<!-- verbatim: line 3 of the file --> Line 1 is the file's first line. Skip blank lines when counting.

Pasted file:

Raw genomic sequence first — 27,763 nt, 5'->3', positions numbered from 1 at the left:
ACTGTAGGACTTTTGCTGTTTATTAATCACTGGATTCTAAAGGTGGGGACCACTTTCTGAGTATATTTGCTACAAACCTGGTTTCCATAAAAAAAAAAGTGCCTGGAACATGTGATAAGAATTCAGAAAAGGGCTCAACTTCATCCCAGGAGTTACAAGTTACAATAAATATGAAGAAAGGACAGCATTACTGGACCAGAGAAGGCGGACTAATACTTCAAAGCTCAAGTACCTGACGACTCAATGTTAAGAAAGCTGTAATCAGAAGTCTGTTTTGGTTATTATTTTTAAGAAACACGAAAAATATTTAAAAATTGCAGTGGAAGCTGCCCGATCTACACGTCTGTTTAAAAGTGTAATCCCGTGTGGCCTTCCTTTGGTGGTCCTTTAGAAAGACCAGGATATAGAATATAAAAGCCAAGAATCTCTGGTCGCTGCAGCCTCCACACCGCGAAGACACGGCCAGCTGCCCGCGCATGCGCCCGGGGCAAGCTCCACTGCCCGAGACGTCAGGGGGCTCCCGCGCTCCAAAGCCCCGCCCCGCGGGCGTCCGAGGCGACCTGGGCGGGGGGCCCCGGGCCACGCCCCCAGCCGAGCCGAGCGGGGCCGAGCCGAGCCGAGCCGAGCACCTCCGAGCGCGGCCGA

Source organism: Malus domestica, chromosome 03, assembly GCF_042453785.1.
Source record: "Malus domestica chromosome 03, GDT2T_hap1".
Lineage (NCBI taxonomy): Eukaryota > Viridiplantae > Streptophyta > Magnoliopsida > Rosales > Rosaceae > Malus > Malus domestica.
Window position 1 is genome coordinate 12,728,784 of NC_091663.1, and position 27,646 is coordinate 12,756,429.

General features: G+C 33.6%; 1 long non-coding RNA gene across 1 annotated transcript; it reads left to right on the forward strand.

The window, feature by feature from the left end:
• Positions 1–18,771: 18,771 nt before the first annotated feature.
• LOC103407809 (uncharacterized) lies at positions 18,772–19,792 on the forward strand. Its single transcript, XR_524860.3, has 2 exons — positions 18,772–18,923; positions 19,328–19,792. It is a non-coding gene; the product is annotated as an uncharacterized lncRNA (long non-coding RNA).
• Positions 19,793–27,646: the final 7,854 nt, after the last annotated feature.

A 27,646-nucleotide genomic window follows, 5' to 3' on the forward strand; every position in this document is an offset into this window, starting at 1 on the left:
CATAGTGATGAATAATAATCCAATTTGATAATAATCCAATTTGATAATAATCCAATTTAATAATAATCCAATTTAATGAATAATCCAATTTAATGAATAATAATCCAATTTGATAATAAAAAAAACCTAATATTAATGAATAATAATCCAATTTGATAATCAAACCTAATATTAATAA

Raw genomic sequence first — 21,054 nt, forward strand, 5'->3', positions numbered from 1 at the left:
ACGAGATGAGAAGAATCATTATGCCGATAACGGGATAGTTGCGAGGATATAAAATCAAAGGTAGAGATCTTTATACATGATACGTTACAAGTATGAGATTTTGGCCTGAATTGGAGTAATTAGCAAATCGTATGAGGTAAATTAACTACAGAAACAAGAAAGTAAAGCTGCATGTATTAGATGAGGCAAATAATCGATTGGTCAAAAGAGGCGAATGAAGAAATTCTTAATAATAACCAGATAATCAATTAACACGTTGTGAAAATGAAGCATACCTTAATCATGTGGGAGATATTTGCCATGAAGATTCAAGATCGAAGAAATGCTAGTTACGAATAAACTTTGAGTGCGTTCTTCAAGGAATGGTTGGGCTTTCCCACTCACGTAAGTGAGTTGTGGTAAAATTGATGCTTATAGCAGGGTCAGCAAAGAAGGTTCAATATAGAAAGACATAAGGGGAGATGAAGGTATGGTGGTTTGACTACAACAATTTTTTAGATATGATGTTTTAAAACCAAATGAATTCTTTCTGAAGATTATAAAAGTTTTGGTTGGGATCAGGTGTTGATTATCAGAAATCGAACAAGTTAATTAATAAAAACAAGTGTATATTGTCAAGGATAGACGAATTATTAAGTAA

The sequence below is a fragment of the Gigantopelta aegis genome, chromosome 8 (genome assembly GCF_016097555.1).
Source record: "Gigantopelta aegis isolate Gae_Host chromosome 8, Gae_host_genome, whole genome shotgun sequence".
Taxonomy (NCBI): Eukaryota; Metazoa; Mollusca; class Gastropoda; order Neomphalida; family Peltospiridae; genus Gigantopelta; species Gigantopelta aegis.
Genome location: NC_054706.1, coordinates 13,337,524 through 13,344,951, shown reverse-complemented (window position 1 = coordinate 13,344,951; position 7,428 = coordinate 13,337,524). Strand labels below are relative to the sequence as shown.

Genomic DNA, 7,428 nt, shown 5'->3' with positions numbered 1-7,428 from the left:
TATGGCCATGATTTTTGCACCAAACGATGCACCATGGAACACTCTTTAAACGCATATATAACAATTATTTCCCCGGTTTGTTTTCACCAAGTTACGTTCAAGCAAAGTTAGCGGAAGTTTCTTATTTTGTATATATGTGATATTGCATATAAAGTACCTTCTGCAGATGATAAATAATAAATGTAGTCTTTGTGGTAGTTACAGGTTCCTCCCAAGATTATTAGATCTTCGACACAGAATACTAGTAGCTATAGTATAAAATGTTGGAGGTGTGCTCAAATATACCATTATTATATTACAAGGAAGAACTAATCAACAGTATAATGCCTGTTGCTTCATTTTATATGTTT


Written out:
Source organism: Malus domestica, chromosome 03, assembly GCF_042453785.1.